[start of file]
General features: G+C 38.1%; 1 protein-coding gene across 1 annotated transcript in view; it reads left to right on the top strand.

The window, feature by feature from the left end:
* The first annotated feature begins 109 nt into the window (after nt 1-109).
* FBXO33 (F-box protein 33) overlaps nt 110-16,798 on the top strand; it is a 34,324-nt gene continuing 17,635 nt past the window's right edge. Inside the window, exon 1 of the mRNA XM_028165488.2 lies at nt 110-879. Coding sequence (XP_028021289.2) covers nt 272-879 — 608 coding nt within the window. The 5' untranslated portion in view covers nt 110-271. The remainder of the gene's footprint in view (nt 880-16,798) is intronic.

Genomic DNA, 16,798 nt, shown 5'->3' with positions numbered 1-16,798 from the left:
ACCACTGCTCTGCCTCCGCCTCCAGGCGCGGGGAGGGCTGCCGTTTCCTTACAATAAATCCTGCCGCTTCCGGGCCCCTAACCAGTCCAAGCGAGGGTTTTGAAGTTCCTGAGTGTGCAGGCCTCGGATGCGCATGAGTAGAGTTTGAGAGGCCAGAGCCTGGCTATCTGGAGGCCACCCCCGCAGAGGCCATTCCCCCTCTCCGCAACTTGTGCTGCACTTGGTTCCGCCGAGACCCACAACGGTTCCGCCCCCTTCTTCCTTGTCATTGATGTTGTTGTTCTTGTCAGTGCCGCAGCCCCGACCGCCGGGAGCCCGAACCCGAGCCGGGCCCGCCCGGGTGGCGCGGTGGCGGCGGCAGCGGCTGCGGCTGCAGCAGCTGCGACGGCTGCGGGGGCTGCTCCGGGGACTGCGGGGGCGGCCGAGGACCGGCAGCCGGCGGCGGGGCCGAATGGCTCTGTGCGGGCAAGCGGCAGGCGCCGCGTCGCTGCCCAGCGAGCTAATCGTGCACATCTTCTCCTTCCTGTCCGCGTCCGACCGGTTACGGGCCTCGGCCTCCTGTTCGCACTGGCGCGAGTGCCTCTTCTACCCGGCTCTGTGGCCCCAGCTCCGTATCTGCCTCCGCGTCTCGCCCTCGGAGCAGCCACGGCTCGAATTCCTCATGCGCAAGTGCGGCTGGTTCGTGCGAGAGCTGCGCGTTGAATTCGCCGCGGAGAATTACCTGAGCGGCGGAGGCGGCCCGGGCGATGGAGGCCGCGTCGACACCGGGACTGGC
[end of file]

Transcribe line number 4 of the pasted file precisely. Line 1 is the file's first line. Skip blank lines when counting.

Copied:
* FBXO33 (F-box protein 33) overlaps nt 110-16,798 on the top strand; it is a 34,324-nt gene continuing 17,635 nt past the window's right edge. Inside the window, exon 1 of the mRNA XM_028165488.2 lies at nt 110-879. Coding sequence (XP_028021289.2) covers nt 272-879 — 608 coding nt within the window. The 5' untranslated portion in view covers nt 110-271. The remainder of the gene's footprint in view (nt 880-16,798) is intronic.